Turnable Semiconductor Laser Spectroscopy in Hollow Optical Waveguides, Phase II SBIR

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In this study a novel optical trace gas sensor based on a perforated hollow waveguide (PHW) was proposed. The sensor has been given the acronym ESHOW for Environmental Sensor using Hollow Optical Waveguides. Realizations of the sensor have demonstrated rapid response time (<2s), low minimum detection limits (typically around 3 x 10-5 absorbance). Operation of the PHW technology has been demonstrated in the near-infrared (NIR) and mid0infrared (MIR) regions of the spectrum. Simulation of sensor performance provided in depth understanding of the signals and signal processing required to provide high sensitivity yet retain rapid response to gas changes. A dedicated ... continued below

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Gregory J. Fetzer, Ph.D. December 24, 2001.

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Description

In this study a novel optical trace gas sensor based on a perforated hollow waveguide (PHW) was proposed. The sensor has been given the acronym ESHOW for Environmental Sensor using Hollow Optical Waveguides. Realizations of the sensor have demonstrated rapid response time (<2s), low minimum detection limits (typically around 3 x 10-5 absorbance). Operation of the PHW technology has been demonstrated in the near-infrared (NIR) and mid0infrared (MIR) regions of the spectrum. Simulation of sensor performance provided in depth understanding of the signals and signal processing required to provide high sensitivity yet retain rapid response to gas changes. A dedicated sensor electronics and software foundation were developed during the course of the Phase II effort. Commercial applications of the sensor are ambient air and continuous emissions monitoring, industrial process control and hazardous waste site monitoring. There are numerous other applications for such a sensor including medical diagnosis and treatment, breath analysis for legal purposes, water quality assessment, combustion diagnostics, and chemical process control. The successful completion of Phase II resulted in additional funding of instrument development by the Nations Institute of Heath through a Phase I SBIR grant and a strategic teaming relationship with a commercial manufacture of medical instrumentation. The purpose of the NIH grant and teaming relationship is to further develop the sensor to monitor NO in exhaled breath for the purposes of asthma diagnosis.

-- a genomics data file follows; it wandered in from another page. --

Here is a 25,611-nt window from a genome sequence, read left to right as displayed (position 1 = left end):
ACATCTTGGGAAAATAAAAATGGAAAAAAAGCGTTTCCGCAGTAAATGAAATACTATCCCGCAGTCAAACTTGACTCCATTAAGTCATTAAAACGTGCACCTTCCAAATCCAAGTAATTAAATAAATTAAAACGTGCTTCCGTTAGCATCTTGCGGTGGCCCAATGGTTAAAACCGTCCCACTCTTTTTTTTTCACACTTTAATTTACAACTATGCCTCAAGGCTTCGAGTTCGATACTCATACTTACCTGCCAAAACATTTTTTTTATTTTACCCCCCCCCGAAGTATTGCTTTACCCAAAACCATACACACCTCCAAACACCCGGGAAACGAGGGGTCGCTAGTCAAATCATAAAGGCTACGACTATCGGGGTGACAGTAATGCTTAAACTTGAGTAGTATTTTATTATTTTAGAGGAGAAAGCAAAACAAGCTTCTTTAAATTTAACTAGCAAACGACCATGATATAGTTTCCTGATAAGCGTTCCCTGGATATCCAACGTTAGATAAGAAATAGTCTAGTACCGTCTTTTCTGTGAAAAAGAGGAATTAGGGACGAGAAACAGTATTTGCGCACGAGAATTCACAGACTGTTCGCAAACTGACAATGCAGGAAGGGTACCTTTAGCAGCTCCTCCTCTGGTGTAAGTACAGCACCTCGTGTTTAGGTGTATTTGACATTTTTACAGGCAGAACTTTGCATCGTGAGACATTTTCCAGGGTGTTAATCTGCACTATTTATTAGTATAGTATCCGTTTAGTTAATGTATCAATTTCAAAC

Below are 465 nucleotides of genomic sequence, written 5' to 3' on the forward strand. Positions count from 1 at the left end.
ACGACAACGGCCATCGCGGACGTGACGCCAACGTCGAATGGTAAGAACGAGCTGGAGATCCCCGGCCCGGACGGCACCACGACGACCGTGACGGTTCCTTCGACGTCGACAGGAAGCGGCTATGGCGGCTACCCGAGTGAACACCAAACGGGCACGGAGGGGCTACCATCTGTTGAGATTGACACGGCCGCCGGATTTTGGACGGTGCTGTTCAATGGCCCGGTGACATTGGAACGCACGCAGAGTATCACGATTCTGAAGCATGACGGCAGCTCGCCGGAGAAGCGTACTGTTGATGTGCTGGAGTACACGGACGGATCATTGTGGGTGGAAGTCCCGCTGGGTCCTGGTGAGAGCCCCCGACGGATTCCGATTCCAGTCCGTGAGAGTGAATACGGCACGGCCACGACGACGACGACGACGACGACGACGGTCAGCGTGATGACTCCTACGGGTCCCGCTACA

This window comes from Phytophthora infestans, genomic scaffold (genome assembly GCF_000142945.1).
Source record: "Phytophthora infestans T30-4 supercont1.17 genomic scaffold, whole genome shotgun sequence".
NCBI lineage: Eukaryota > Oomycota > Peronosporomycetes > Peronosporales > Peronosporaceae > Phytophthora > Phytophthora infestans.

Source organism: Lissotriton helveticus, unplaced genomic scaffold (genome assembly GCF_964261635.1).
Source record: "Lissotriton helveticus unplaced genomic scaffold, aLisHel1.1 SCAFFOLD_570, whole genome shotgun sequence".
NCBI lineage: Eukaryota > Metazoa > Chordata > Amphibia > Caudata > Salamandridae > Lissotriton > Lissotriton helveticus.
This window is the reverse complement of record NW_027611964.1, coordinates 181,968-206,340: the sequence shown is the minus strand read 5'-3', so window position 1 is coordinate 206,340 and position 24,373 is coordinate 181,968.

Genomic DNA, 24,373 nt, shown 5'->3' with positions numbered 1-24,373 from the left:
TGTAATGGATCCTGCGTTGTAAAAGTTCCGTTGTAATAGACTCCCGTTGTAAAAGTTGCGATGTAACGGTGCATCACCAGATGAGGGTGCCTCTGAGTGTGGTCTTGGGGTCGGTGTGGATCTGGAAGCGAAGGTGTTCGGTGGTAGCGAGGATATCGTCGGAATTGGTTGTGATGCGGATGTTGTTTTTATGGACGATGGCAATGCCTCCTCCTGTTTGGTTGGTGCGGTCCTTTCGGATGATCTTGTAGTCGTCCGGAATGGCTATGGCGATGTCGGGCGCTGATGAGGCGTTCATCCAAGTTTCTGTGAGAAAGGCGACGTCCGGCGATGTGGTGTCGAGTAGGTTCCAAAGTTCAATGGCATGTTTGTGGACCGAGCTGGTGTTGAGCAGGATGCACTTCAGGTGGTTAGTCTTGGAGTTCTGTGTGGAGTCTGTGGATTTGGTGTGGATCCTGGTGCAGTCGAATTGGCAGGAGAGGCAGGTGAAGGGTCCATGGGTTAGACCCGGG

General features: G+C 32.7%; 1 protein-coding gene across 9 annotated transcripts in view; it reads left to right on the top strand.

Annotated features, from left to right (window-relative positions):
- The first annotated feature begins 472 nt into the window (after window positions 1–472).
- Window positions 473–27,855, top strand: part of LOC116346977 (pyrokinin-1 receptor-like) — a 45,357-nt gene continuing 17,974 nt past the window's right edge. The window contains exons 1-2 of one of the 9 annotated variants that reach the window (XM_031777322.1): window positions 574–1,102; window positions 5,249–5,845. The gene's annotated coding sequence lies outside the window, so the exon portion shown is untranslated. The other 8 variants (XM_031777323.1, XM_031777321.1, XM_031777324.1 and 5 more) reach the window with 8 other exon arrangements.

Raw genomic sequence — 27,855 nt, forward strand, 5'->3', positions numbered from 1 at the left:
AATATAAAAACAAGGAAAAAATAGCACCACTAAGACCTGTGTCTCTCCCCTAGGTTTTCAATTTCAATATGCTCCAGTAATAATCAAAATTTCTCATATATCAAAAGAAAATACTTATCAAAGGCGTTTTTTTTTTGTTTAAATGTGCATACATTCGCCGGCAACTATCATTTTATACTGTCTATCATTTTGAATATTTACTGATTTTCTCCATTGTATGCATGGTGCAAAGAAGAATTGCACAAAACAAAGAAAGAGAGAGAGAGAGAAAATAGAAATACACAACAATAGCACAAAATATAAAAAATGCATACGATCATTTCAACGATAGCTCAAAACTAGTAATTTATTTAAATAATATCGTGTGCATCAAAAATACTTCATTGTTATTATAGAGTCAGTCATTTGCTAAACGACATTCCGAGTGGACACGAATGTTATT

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  • Report No.: NONE
  • Grant Number: FG03-98ER82533
  • DOI: 10.2172/842480 | External Link
  • Office of Scientific & Technical Information Report Number: 842480
  • Archival Resource Key: ark:/67531/metadc778880

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Office of Scientific & Technical Information Technical Reports

Reports, articles and other documents harvested from the Office of Scientific and Technical Information.

Office of Scientific and Technical Information (OSTI) is the Department of Energy (DOE) office that collects, preserves, and disseminates DOE-sponsored research and development (R&D) results that are the outcomes of R&D projects or other funded activities at DOE labs and facilities nationwide and grantees at universities and other institutions.

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  • December 24, 2001

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  • Dec. 3, 2015, 9:30 a.m.

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  • Aug. 5, 2016, 5:23 p.m.

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Gregory J. Fetzer, Ph.D. Turnable Semiconductor Laser Spectroscopy in Hollow Optical Waveguides, Phase II SBIR, report, December 24, 2001; United States. (digital.library.unt.edu/ark:/67531/metadc778880/: accessed October 22, 2017), University of North Texas Libraries, Digital Library, digital.library.unt.edu; crediting UNT Libraries Government Documents Department.